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Law360, London (November 9, 2020, 2:29 PM GMT) -- Insurer Allianz SE has said it has suffered a €1.3 billion ($1.5 billion) blow to profits caused by the COVID-19 crisis, prompting the German company to cancel a share buy-back program.
Allianz said that its operating profit had fallen 14.6% in the first nine months of the year, to €7.8 billion from €9.1 billion in the same period in 2019. The insurance giant has been battered by claims from events canceled as a result of the coronavirus pandemic and from TV productions that have been forced to stop filming.
The company announced in February that it would buy back €1.5 billion of shares from March. But the company paused the program in April with €750 million of shares still not bought as it blamed uncertainty arising from the pandemic.
And, on Friday, Allianz said it will "no longer execute the outstanding part of the program."
Oliver Bäte, chief executive of Allianz, said on Friday that the company has "delivered solid results in an environment that will remain challenging." He added that he was confident the insurer would weather the crisis.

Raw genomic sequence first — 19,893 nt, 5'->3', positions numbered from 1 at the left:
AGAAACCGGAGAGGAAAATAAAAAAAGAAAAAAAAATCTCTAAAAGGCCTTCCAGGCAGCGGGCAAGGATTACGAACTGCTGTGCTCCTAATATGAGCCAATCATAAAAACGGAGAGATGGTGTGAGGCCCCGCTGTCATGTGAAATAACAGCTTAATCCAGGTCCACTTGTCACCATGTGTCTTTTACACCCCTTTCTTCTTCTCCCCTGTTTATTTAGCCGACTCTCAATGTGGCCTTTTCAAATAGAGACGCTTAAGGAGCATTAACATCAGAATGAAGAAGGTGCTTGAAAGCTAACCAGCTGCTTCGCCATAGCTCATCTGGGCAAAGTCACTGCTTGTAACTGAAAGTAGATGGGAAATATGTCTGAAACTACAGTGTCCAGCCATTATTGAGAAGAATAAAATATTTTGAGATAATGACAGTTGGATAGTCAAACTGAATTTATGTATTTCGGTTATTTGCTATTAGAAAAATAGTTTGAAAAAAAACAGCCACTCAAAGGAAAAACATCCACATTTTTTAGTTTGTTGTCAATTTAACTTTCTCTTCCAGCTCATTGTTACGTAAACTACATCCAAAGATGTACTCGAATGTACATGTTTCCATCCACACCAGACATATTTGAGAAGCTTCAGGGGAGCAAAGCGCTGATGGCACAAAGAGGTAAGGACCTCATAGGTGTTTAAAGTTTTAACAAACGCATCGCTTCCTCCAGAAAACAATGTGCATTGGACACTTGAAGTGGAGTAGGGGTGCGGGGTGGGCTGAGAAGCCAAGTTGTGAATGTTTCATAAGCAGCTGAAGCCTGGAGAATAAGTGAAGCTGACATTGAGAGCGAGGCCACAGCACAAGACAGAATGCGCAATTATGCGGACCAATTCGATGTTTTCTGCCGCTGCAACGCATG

The company's capital ratio — a measure of its financial resilience — fell to 192% in the third quarter, from 212% in the same period last year. Insurers are required to maintain capital ratios of at least 100% under Europe's tough Solvency II Directive, which indicates they can withstand financial shocks and still pay claims.
Allianz Global Corporate & Specialty, the insurer's London market business, said last month that it has set aside €488 million to pay out on claims linked to COVID-19 restrictions, most of which is expected to come from the film, TV and events industry.
AGCS said at the time that the losses were offset by fewer claims from the aviation sector, where a decline in tourism has meant far fewer planes in the air.
Allianz also said on Friday that it has seen an offset from fewer property and casualty claims from natural catastrophes.
The company's property and casualty business unit had a year-to-date combined ratio of 96% in the third quarter, up slightly on the 94.1% reported in the same period in 2019. A combined ratio is a measure of underwriting success, with a lower number indicating a profit, and a number over 100% reflecting a loss.
--Editing by Ed Harris.
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